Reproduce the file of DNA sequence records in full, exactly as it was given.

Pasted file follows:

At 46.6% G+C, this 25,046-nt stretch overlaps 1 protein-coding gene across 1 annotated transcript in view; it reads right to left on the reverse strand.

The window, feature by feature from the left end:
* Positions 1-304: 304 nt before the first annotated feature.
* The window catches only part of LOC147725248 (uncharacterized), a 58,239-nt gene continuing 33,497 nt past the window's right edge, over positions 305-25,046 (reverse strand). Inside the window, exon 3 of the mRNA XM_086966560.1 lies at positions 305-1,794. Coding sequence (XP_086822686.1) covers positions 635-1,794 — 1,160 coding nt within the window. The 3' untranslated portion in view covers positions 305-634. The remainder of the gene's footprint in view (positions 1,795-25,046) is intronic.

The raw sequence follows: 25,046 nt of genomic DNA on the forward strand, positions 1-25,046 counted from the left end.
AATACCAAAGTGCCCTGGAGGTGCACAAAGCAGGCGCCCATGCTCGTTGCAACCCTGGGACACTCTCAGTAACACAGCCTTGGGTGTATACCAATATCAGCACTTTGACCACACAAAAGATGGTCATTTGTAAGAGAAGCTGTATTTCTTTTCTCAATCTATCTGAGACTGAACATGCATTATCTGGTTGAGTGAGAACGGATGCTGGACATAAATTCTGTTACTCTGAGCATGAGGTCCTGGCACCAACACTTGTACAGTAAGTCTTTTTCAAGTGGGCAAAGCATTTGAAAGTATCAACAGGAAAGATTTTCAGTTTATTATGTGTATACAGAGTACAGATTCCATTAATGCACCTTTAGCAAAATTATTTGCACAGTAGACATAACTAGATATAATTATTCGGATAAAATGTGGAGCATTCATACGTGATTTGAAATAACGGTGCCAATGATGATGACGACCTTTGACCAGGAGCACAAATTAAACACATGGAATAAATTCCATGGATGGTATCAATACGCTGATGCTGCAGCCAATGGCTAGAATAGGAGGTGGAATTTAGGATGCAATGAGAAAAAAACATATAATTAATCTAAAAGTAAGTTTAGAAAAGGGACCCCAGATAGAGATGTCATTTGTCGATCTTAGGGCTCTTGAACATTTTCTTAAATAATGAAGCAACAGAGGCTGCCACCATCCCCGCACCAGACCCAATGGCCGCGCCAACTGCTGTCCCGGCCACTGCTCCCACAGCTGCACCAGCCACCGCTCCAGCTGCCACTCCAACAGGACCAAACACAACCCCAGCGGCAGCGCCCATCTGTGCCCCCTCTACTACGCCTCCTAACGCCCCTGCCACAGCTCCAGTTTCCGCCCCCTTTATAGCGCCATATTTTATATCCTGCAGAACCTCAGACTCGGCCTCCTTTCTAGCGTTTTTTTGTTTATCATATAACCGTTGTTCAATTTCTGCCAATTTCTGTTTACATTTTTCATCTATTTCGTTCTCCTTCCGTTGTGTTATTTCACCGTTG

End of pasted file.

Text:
At 46.6% G+C, this 25,046-nt stretch overlaps 1 protein-coding gene across 1 annotated transcript in view; it reads right to left on the reverse strand.

The window, feature by feature from the left end:
* Positions 1-304: 304 nt before the first annotated feature.
* The window catches only part of LOC147725248 (uncharacterized), a 58,239-nt gene continuing 33,497 nt past the window's right edge, over positions 305-25,046 (reverse strand). Inside the window, exon 3 of the mRNA XM_086966560.1 lies at positions 305-1,794. Coding sequence (XP_086822686.1) covers positions 635-1,794 — 1,160 coding nt within the window. The 3' untranslated portion in view covers positions 305-634. The remainder of the gene's footprint in view (positions 1,795-25,046) is intronic.

The raw sequence follows: 25,046 nt of genomic DNA on the forward strand, positions 1-25,046 counted from the left end.
AATACCAAAGTGCCCTGGAGGTGCACAAAGCAGGCGCCCATGCTCGTTGCAACCCTGGGACACTCTCAGTAACACAGCCTTGGGTGTATACCAATATCAGCACTTTGACCACACAAAAGATGGTCATTTGTAAGAGAAGCTGTATTTCTTTTCTCAATCTATCTGAGACTGAACATGCATTATCTGGTTGAGTGAGAACGGATGCTGGACATAAATTCTGTTACTCTGAGCATGAGGTCCTGGCACCAACACTTGTACAGTAAGTCTTTTTCAAGTGGGCAAAGCATTTGAAAGTATCAACAGGAAAGATTTTCAGTTTATTATGTGTATACAGAGTACAGATTCCATTAATGCACCTTTAGCAAAATTATTTGCACAGTAGACATAACTAGATATAATTATTCGGATAAAATGTGGAGCATTCATACGTGATTTGAAATAACGGTGCCAATGATGATGACGACCTTTGACCAGGAGCACAAATTAAACACATGGAATAAATTCCATGGATGGTATCAATACGCTGATGCTGCAGCCAATGGCTAGAATAGGAGGTGGAATTTAGGATGCAATGAGAAAAAAACATATAATTAATCTAAAAGTAAGTTTAGAAAAGGGACCCCAGATAGAGATGTCATTTGTCGATCTTAGGGCTCTTGAACATTTTCTTAAATAATGAAGCAACAGAGGCTGCCACCATCCCCGCACCAGACCCAATGGCCGCGCCAACTGCTGTCCCGGCCACTGCTCCCACAGCTGCACCAGCCACCGCTCCAGCTGCCACTCCAACAGGACCAAACACAACCCCAGCGGCAGCGCCCATCTGTGCCCCCTCTACTACGCCTCCTAACGCCCCTGCCACAGCTCCAGTTTCCGCCCCCTTTATAGCGCCATATTTTATATCCTGCAGAACCTCAGACTCGGCCTCCTTTCTAGCGTTTTTTTGTTTATCATATAACCGTTGTTCAATTTCTGCCAATTTCTGTTTACATTTTTCATCTATTTCGTTCTCCTTCCGTTGTGTTATTTCACCGTTG